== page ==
Carex solandri


Carex: Latin name for a species of sedge, now applied to the whole group.
solandri: Named after Daniel Carlsson Solander (19 February 1733 - 13 May 1782) who was a Swedish naturalist and an apostle of Carl Linnaeus.

Common Name(s)

Forest Sedge, Solander's Sedge

Current Conservation Status

2012 - Not Threatened

Conservation status of New Zealand indigenous vascular plants, 2012
The conservation status of all known New Zealand vascular plant taxa at the rank of species and below were reassessed in 2012 using the New Zealand Threat Classification System (NZTCS). This report includes a statistical summary and brief notes on changes since 2009 and replaces all previous NZTCS lists for vascular plants. Authors: Peter J. de Lange, Jeremy R. Rolfe, Paul D. Champion, Shannel P. Courtney, Peter B. Heenan, John W. Barkla, Ewen K. Cameron, David A. Norton and Rodney A. Hitchmough. File size: 792KB

Previous Conservation Status

2009 - Not Threatened
2004 - Not Threatened


Carex solandri Boott



Flora Category

Vascular - Native

NVS Species Code


The National Vegetation Survey (NVS) Databank is a physical archive and electronic databank containing records of over 94,000 vegetation survey plots - including data from over 19,000 permanent plots. NVS maintains a standard set of species code abbreviations that correspond to standard scientific plant names from the Ngä Tipu o Aotearoa - New Zealand Plants database.

Structural Class



Carex dissita Boott var. solandri (Boott) Kük.


Endemic. North, South and Stewart Islands


Coastal to montane. Usually in riparian forest where it may be the dominant sedge of alluvial terraces, and riversides but also colonising wet seepages and slip scars. Usually found in association with C. dissita Boott.


Dense yellow-green tufts, upper part of leaves and culms drooping. Culms 0.10–1.00 m long, c.1 mm diameter, trigonous, smooth; basal sheaths red-brown, red-purple to black. Leaves < or = culms, 1.5-6.5 mm wide, linear, double-folded, cartilaginous. Inflorescence of 5–10 distant spikes 10-50 mm long, nodding on long filiform peduncles; terminal 1–4 spikes male, slender, usually approximate; remaining spikes female with a few male flowers above or below, 3–4 mm diameter, usually almost black, lowermost spikes often compound; subtending bracts leafy, > inflorescence. Glumes (excluding awn) ± = or < utricles, ovate, lanceolate, entire or rarely emarginate, light or dark brown, membranous, midrib produced to a scabrid awn of varying length. Utricles 2–3 mm long, slightly > 1 mm. diameter, plano-convex, unequally biconvex or subtrigonous, fusiform or ovoid, turgid, dark red-brown to almost black, occasionally light brown, pale yellow towards the base, surface smooth, occasionally faintly nerved at the base, shining; scarcely narrowed above to a bidentate beak < 0.5 mm. long, margins smooth or occasionally scabrid, orifice us. scabrid; rarely contracted to a stipe c.0.2 mm. long. Stigmas 3. Nut c.1 mm. long, trigonous, obovoid, cream, surface minutely but deeply pitted giving angles of nut a serrate appearance.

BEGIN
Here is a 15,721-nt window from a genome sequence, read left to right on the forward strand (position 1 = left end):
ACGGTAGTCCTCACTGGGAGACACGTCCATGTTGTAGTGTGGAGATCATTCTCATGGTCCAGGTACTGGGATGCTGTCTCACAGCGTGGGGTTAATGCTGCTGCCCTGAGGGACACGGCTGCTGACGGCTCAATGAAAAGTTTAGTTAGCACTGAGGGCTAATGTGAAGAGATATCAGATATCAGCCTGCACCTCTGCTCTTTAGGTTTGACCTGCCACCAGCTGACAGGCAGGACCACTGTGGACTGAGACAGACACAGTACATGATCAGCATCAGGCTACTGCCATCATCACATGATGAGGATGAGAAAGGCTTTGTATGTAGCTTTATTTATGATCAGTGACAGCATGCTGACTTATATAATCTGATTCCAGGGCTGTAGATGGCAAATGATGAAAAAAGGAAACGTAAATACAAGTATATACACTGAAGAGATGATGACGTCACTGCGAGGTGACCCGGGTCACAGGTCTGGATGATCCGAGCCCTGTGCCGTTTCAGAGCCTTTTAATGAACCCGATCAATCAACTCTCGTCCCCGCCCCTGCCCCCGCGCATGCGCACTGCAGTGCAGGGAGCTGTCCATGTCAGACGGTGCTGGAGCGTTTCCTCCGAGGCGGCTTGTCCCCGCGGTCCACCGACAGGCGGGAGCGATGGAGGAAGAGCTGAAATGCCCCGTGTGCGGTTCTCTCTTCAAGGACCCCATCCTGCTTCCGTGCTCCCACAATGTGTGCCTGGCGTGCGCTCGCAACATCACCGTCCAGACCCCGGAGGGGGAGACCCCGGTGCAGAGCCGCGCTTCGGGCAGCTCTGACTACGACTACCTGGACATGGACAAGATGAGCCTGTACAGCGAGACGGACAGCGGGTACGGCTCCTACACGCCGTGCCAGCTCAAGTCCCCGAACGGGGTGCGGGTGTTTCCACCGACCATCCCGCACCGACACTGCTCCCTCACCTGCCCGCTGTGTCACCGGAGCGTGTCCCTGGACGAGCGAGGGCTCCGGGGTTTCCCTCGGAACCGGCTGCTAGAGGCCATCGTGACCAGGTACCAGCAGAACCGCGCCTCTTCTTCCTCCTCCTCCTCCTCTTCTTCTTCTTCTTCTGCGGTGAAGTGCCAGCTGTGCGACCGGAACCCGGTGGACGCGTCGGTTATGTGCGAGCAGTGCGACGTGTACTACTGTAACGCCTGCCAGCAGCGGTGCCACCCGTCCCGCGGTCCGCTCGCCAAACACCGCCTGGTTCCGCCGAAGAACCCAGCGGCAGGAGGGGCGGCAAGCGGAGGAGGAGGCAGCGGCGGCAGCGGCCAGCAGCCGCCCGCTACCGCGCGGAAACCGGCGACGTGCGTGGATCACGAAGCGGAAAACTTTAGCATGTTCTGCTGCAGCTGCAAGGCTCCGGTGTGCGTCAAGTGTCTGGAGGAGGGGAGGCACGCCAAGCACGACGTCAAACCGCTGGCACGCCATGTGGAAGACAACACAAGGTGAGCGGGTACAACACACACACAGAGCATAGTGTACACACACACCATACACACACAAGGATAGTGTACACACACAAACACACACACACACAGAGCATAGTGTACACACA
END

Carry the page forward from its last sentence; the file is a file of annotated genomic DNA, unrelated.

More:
Similar Taxa

Carex solandri is most often confused with C. dissita Boott, especially as both species often grow together. Carex dissita differs from C. solandri by the distant, dark brown, rather short and stout, usually shortly pedunculate female spikes. Further, the utricles are also distinctly bicoloured basally cream to yellow brown and red-purple to black above. C. solandri has long filiform peduncles and uniformly dark coloured utricles (rarely light brown and pale yellow near the base).


August - December


October - May

Propagation Technique

Easily grown from fresh seed and by division of established plants. A popular species in cultivation, and often sold incorrectly as C. dissita. Prefers a permanently damp, semi-shaded site but once established can tolerate full sun and dry spells.


Not Threatened

Endemic Taxon


Endemic Genus


Endemic Family


Life Cycle and Dispersal

Nuts surrounded by inflated utricles are dispersed by granivory and wind (Thorsen et al., 2009).


Fact Sheet prepared by P.J. de Lange (10 August 2006). Description adapted from Moore and Edgar (1970)

References and further reading

Moore, L.B.; Edgar, E. 1970: Flora of New Zealand. Vol. II. Government Printer, Wellington.

Thorsen, M. J.; Dickinson, K. J. M.; Seddon, P. J. 2009. Seed dispersal systems in the New Zealand flora. Perspectives in Plant Ecology, Evolution and Systematics 2009 Vol. 11 No. 4 pp. 285-309

This page last updated on 18 Jun 2015